The Three Things I Love Most About Self-Publishing

Self-publishing is a business, and like any business, there are pros and cons, and there’s a learning curve. I jumped into self-publishing less than a year ago, after more than a year of agonizing and worrying about whether I was doing the right thing.

The good news is that self-publishing is definitely the right thing for me. Here are the top three things I love about it.

Self-Publishing Fosters Autonomy

One of the best things about self-publishing is the autonomy it affords the author.

  • I choose my book’s title.
  • I choose my book’s cover.
  • I choose my publication date.
  • I choose the size and format of the book, and where it will be sold.
  • I write the back cover copy and the book description.
  • Even better, I can change any of this any time I want if I don’t think it’s delivering the results I want.

I can advertise if I want to, on whatever platform I want. I am not restricted by a corporate policy or budget. My own budget and investment policies dictate when, where, and how much advertising I can do.

And since this is a business, I do in fact have an advertising budget and a policy that I adhere to. It’s in writing. And I track it to make sure I toe the line.

And when I’m writing, of course I try to follow the rules of grammar and adhere to the expectations of the genre, but my mind is no longer cluttered by thoughts of “So-and-so agent or editor said I can’t do this. Or I must do that. This has to happen by page 37.”

That kind of thinking paralyzes me.

Now I just write the story. As the brilliant Steven James says, Story Trumps Structure.

It Still Takes a Team–and Planning

I have a great circle of friends—each of them a brilliant writer—who help me with developmental issues after the first draft, and with the proofreading at the end.

I format the book. I sink or swim on my own merits and my own efforts. So far, I’ve been happily swimming along, garnering mostly good reviews and racking up sales.

And I make sure the next book in the series is available for preorder by the time the latest book is released. So my readers know what to expect

I ‘m already into book 4, and I already have books 5, 6 and 7 planned out. I don’t have to wait to see if a publisher wants to continue my series. I’m the publisher. I’ll continue as long as it makes sense for me.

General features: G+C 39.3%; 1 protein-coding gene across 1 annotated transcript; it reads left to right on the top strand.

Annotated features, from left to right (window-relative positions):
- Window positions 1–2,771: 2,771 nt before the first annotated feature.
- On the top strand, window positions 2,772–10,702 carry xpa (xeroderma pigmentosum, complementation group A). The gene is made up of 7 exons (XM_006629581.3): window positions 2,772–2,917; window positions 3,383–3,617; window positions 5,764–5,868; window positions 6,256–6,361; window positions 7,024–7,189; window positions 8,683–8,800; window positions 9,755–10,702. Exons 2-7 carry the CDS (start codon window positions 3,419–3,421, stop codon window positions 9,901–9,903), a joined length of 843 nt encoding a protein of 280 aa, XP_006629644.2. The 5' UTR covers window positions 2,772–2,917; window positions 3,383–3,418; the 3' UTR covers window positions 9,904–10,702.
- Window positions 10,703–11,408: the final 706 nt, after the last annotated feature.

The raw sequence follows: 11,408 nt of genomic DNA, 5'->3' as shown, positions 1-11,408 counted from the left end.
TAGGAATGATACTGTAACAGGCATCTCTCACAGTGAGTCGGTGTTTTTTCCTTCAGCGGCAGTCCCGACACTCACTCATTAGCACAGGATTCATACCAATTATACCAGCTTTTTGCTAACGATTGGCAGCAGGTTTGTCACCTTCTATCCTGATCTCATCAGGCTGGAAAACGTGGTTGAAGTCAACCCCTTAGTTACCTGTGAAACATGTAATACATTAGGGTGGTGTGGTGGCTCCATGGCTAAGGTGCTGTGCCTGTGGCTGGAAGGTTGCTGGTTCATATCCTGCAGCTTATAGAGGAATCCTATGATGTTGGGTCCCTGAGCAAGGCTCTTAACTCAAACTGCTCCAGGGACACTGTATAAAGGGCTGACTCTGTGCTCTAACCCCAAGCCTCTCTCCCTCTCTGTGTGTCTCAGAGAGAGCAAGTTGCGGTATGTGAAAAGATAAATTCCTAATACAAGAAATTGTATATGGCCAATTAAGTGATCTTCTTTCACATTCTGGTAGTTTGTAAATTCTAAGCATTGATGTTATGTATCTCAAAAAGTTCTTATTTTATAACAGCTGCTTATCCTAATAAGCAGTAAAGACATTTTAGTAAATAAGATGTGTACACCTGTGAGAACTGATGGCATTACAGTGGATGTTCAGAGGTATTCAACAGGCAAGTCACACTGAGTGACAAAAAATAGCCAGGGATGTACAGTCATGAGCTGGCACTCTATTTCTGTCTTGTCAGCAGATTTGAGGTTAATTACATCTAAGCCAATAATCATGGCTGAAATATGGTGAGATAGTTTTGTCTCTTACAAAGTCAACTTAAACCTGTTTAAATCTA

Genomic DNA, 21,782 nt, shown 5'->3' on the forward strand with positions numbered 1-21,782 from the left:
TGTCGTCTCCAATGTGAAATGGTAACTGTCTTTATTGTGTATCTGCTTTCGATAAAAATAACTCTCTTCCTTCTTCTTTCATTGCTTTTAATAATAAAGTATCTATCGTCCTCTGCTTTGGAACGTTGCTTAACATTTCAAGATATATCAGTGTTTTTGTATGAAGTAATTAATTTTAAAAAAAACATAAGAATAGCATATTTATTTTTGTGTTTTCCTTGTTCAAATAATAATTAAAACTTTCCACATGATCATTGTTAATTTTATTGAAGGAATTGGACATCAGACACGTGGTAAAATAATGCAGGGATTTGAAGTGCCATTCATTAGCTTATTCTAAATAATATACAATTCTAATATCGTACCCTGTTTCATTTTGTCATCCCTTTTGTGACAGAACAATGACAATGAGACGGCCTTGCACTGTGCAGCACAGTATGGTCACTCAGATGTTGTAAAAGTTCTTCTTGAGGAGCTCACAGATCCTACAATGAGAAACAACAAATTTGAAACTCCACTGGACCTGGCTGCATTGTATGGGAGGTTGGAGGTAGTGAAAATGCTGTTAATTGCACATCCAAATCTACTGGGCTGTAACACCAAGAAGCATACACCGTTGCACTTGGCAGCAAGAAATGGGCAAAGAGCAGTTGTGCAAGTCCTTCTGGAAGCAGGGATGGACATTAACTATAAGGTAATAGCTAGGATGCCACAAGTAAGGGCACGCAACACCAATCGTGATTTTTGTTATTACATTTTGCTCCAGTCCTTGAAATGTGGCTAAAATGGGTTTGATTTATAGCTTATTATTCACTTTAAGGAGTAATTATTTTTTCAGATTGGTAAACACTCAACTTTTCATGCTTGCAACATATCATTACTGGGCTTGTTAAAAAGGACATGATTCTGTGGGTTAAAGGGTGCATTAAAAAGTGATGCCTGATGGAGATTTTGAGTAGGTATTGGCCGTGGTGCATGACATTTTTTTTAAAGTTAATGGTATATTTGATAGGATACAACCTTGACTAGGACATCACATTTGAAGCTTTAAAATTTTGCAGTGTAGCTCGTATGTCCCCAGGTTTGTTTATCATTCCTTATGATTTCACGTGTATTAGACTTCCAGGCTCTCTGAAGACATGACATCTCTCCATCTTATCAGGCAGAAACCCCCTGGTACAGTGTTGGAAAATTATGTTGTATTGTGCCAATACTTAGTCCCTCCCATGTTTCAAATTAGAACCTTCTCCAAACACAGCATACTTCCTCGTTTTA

Self-publishing Provides Insight

One of the things that I think is most valuable about self-publishing is the insight into who my readers are. Now, unlike many authors, I don’t have a massive mailing list, but I do have a small and growing list.

Even without that list, I have a lot of insight into my readers.

  • I know where my books sell the best
  • I know the best price for each book in the series.
  • I know what day of the week my sales and readership are highest.
  • I know which other authors my readers enjoy reading.
  • I know which keywords they respond to so I can ensure my advertising hits the target and the books will show up in search.
  • I know which words work best in a title in my genre, and which colors work best on the cover.

Some of this data is free. Some I pay for. All of it is valuable, because it helps me to reach my readers—even the ones who don’t yet know they’re my readers.

All of it is available every day. In some cases, hourly. It’s up to me to analyze it and use the insights it provides.

Self-Publishing Maximizes Velocity

Velocity maximizes sales. Readers love to read a series, but if it takes a year for the next book to appear, they may have forgotten all about you by the time book two comes out. Self-publishing lets me deliver what my readers want as close to when they want it as I possibly can.

I’ve seen posts, tweets, and essays that claim self-published authors just crank out their books to turn a profit. I’m not against profit, but I am against ‘cranking out’ my work.

It hasn’t even been a year since I self-published In Deep, my first novel. Five months later, I published book 2, Sunken Death. Next week, the third book in the series, Dark Tide, comes out. So, about six months per book.

By the standards of traditional publishing, that’s a torrid pace.

But by the standards of avid readers, it’s a bit too slow.

And by the standards of me, the author, it’s exactly right.

I am lucky enough to be able to work on my books full time, and that’s exactly what I do.

Seven days a week. Eight hours a day. Sundays and holidays included.

Before I finish a book, I’m already deep into planning the next one. I know the basic plot and a few pivotal scenes. I know the unfortunate victim, but I don’t always know the perpetrator of the crime until he or she reveals him or herself to me while I’m writing.

And it doesn’t hurt that I get paid within thirty days of a sale. And I know exactly what that payment will be.


Sharon is a successful freelance writer specializing in technology, manufacturing, and supply chain—even before the
supply chain became the topic of the year. Before that, she worked at some of the most successful tech companies in the world, including Microsoft and Oracle. Her real love, though, is diving. As a PADI-certified divemaster, Sharon helped local dive shops with their training classes and has hundreds of dives under her weight belt. Wantingto share the joy and wonder of the underwater world, she wrote In Deep, her debut novel, released in August 2021. The second in the series, Sunken Death, is scheduled for release on December 31, 2021. The third, Dark Tide, will hit the shelves on May 29.

Sharon Ward


  1. I read this post an hour ago and have been obsessed with it ever since. Having your next in series ready fir pre-order on your release date is brilliant. Brilliant! #amplotting

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